95. Govindjee, Jursinic P (1979) Photosynthesis and fast changes in light emission by green plants. Photochem Photobiol Rev 4:125–205CrossRefGoogle Scholar
  96. Govindjee, Papageorgiou GC (1971) Chlorophyll fluorescence and photosynthesis: fluorescence transients. In: Giese AC (ed) Photophysiology. Academic Press, New York, pp 1–46Google Scholar
  97. Govindjee, Yoo H (2007) The International Society of Photosynthesis Research (ISPR) and its associated International Congress on Photosynthesis (ICP): a pictorial report. Photosynth Res 91:95–106CrossRefGoogle Scholar
  98. Govindjee, Ichimura S, Cederstrand C, Rabinowitch E (1960) Effect of combining far-red light with shorter wavelight in the excitation of fluorescence in Chlorella. Arch Biochem Biophys 89:322–323PubMedCrossRefGoogle Scholar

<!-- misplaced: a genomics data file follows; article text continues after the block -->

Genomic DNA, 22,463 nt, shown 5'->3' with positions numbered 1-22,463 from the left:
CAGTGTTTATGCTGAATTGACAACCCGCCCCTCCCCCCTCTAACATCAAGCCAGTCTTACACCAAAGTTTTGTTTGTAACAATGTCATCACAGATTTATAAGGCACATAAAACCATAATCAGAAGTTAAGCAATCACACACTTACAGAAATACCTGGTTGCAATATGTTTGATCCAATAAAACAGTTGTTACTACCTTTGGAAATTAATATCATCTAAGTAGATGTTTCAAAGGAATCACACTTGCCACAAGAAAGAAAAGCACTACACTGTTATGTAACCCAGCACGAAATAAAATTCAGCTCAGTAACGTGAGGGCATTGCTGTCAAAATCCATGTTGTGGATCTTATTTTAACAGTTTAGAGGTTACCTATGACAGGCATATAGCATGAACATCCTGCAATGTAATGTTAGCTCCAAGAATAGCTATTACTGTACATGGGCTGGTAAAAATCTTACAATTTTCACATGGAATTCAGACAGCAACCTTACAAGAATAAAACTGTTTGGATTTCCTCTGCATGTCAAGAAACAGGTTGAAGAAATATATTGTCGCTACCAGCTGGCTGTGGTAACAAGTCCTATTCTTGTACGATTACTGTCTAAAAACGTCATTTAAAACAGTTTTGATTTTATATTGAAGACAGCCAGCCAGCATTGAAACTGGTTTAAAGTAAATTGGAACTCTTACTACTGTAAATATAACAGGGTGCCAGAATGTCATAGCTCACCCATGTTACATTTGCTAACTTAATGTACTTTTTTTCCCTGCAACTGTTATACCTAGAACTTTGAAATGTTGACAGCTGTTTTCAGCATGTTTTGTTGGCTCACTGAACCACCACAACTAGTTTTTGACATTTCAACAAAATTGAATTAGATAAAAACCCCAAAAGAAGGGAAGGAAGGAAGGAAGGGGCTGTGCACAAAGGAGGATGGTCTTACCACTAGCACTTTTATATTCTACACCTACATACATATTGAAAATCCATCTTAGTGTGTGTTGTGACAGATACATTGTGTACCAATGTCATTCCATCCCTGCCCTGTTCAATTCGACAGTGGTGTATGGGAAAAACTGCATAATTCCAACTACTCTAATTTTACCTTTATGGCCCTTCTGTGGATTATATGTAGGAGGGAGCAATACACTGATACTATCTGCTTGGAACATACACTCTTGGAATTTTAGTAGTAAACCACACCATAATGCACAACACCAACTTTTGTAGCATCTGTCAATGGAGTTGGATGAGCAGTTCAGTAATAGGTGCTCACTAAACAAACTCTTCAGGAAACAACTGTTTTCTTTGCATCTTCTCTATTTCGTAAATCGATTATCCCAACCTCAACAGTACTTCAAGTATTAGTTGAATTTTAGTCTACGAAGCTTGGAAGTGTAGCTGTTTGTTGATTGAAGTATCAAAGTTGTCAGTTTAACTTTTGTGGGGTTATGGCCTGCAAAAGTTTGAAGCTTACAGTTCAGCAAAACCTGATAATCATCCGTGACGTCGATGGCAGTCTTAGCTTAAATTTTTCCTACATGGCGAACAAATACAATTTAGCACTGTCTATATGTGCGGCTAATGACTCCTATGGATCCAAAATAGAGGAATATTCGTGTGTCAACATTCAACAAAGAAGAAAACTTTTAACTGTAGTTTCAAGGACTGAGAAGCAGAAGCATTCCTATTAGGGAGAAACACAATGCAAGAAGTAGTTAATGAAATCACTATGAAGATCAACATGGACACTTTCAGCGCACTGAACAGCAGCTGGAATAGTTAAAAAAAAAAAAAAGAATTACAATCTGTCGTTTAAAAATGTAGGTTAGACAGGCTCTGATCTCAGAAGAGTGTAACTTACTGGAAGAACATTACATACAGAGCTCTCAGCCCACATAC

99. Govindjee, Pulles MPJ, Govindjee R, Van Gorkom HM, Duysens LNM (1976) Inhibition of the reoxidation of the secondary electron acceptor of photosystem II by bicarbonate depletion. Biochim Biophys Acta 449:602–605PubMedCrossRefGoogle Scholar
  100. Govindjee, Amesz J, Fork DC (eds) (1986) Light emission by plants and bacteria. Academic Press, OrlandoGoogle Scholar
  101. Govindjee, Kern JF, Messinger J, Whitmarsh J (2010) Photosystem II, encyclopedia of life sciences. Wiley, Chichester. doi: 10.1002/9780470015902.a0000669.pub2
  102. Grabolle M, Dau H (2005) Energetics of primary and secondary electron transfer in photosystem II membrane particles of spinach revisited on basis of recombination-fluorescence measurements. Biochim Biophys Acta 1708:209–218PubMedCrossRefGoogle Scholar
  103. Grace J, Nichol C, Disney M, Lewis P, Quaife T, Bowyer P (2007) Can we measure terrestrial photosynthesis from space directly, using spectral reflectance and fluorescence? Glob Change Biol 13:1484–1497CrossRefGoogle Scholar